The training will consist of four parts. Lisa Reinsberg of IJRC will start the training with a review of the online tools available for research on sources of international human rights law – international human rights treaty texts and ratifications, soft law (such as resolutions and declarations), and human rights mechanisms’ judgment and decisions – and on States’ implementation of human rights obligations. Next, Gaye Sowe of IHRDA will teach attendees how to use “The Case Law Analyser,” which is a database maintained by IHRDA that collects the human rights decisions of African supra-national mechanisms. Tarisayi Yoland Radu of ISLA will then walk through a case study to demonstrate the practicality of the methods discussed earlier in the training.
IJRC will provide training attendees with a Human Rights 101 Toolkit tailored to advocacy work within the African system and the universal system, as it applies to countries within the African region. The Toolkit includes IJRC’s guide to Researching in International Human Rights Law; manual on Advocacy before the African Human Rights System; one-page snapshots of the African Commission, African Court on Human and Peoples’ Rights, and the African Committee of Experts on the Rights and Welfare of the Child; country factsheets summarizing the human rights obligations of each of the 55 Member States of the African Union; and, guides on the exhaustion of domestic remedies requirement in the continental African and universal human rights bodies’ complaints processes.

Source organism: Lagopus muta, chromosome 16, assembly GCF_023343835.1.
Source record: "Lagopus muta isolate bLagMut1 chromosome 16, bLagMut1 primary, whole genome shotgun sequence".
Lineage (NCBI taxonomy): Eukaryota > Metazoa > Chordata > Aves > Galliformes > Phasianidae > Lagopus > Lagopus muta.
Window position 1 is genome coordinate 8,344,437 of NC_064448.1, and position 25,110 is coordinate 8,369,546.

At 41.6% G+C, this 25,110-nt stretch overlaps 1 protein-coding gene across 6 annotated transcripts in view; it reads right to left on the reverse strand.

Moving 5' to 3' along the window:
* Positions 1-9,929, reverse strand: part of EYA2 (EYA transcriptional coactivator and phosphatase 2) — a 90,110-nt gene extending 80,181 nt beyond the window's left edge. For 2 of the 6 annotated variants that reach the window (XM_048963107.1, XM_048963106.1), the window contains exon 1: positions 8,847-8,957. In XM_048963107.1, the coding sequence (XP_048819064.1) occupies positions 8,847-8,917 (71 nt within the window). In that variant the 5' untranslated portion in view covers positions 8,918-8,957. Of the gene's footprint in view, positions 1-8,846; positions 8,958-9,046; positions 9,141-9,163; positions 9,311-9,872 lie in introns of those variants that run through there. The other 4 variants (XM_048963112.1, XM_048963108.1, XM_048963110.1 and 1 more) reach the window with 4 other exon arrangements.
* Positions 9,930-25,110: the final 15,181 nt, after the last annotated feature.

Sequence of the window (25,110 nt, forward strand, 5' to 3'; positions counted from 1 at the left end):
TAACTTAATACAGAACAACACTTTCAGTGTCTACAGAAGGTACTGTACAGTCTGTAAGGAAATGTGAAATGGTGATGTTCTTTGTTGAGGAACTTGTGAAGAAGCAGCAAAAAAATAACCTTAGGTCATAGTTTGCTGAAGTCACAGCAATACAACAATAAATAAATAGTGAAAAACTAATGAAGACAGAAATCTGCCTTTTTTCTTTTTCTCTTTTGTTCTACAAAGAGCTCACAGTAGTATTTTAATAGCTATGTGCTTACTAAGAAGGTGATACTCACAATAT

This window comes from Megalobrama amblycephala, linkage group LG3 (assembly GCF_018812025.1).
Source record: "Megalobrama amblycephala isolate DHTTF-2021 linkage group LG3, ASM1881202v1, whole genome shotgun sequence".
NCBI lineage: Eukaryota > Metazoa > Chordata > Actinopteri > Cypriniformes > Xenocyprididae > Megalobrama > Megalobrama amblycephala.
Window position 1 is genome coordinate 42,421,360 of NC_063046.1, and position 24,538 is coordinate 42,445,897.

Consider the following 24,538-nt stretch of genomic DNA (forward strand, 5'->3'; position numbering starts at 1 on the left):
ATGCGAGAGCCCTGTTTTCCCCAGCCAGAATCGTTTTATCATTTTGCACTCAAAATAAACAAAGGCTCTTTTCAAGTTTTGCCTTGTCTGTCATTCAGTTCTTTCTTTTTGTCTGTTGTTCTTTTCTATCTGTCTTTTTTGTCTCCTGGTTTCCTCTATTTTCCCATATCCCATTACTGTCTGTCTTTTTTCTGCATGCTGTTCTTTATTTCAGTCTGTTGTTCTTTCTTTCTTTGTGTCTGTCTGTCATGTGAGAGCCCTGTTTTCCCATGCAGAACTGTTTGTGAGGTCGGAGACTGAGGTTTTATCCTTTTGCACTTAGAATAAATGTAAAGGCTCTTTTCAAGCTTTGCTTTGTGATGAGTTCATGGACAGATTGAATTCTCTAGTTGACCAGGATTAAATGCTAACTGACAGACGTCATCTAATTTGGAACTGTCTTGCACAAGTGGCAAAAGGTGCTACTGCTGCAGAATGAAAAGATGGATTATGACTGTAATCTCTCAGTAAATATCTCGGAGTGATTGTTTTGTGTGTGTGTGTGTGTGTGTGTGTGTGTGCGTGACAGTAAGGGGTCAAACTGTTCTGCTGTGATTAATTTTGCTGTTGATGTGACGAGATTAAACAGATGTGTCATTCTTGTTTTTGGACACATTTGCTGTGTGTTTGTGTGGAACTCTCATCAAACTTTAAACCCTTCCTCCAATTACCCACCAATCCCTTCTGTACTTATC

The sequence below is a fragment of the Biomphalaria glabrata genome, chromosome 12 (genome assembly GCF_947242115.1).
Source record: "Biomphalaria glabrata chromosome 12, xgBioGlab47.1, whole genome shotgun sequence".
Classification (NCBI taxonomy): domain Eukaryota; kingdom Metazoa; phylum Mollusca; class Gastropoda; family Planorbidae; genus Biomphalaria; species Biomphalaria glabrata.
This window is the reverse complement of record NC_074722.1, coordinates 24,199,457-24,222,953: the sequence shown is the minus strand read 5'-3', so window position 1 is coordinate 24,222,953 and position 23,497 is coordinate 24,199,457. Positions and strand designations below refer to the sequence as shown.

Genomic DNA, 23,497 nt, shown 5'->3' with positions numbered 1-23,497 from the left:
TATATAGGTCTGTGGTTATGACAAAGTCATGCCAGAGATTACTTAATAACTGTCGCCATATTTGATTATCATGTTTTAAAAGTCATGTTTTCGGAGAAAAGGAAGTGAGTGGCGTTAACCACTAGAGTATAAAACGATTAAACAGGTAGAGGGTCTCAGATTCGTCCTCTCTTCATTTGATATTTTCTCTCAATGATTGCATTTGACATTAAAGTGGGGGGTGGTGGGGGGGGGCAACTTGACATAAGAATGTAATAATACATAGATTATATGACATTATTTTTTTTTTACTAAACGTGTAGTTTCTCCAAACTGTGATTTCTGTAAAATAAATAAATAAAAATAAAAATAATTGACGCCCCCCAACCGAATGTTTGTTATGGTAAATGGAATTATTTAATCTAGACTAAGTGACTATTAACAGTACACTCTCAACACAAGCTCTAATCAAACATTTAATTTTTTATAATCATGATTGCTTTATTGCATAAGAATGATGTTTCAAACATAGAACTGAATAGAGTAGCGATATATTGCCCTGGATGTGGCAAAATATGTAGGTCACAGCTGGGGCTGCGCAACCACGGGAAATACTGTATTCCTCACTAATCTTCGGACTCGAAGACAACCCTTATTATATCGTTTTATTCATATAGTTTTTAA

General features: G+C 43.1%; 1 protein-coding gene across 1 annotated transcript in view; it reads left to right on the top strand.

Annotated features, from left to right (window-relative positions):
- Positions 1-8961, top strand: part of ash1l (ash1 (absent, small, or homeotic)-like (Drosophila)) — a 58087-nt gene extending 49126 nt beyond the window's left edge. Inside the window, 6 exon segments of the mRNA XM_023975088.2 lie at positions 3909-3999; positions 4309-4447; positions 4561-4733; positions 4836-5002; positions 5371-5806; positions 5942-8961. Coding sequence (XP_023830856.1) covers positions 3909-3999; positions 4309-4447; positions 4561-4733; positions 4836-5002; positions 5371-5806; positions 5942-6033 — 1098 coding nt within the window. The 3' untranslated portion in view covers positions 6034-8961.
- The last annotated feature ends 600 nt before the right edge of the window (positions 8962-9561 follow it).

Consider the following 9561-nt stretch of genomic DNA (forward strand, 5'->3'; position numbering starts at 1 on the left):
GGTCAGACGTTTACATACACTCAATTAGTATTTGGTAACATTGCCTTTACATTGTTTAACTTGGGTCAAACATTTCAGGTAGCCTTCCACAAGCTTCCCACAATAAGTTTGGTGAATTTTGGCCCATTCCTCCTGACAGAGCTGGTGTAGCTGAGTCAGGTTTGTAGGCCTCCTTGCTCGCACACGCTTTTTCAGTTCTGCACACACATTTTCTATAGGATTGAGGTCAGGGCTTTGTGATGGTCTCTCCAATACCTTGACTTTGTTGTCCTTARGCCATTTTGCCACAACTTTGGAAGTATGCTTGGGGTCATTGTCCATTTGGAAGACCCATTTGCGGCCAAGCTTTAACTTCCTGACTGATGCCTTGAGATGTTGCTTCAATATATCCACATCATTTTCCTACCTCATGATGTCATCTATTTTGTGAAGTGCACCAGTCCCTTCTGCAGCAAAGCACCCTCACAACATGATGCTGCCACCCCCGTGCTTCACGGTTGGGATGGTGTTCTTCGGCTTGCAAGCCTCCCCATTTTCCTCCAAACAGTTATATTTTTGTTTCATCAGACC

ACHPR’s 61st Ordinary Session & 30th Anniversary Celebrations
In addition to its usual work, the ACHPR will also host special celebrations in honor of the Commission’s 30th anniversary at this year’s second ordinary session. [ACHPR: Anniversary] Celebrations will include presentations and reports on the work and progress of the Commission, as well as on human rights in Africa more generally. [ACHPR: Anniversary] The events will also include an award ceremony recognizing organizational and State efforts made in the promotion and protection of human rights in Africa. [ACHPR: Awards]
The celebrations will draw numerous human rights stakeholders to assess the impact and future of the ACHPR. [ACHPR: Anniversary] Those attending will include State representatives, NGOs, academics, students, religious leaders, traditional chiefs, media, and representatives from intergovernmental organizations. [ACHPR: Anniversary] The stated goal of the commemoration is to assess methods of moving the human rights agenda forward in Africa. [ACHPR: Anniversary]
The ACHPR, which promotes and protects human rights in the 54 Member States of the African Union that have ratified the African Charter on Human and Peoples’ Rights, holds two ordinary sessions a year during which the ACHPR considers periodic reports submitted by States parties, as well as reports from members of the Commission and its special mechanisms (rapporteurs, committees and working groups).
For more information on IJRC’s upcoming training, see our event flyer and training description. To learn more about the ACHPR or researching international human rights law, visit IJRC’s Online Resource Hub.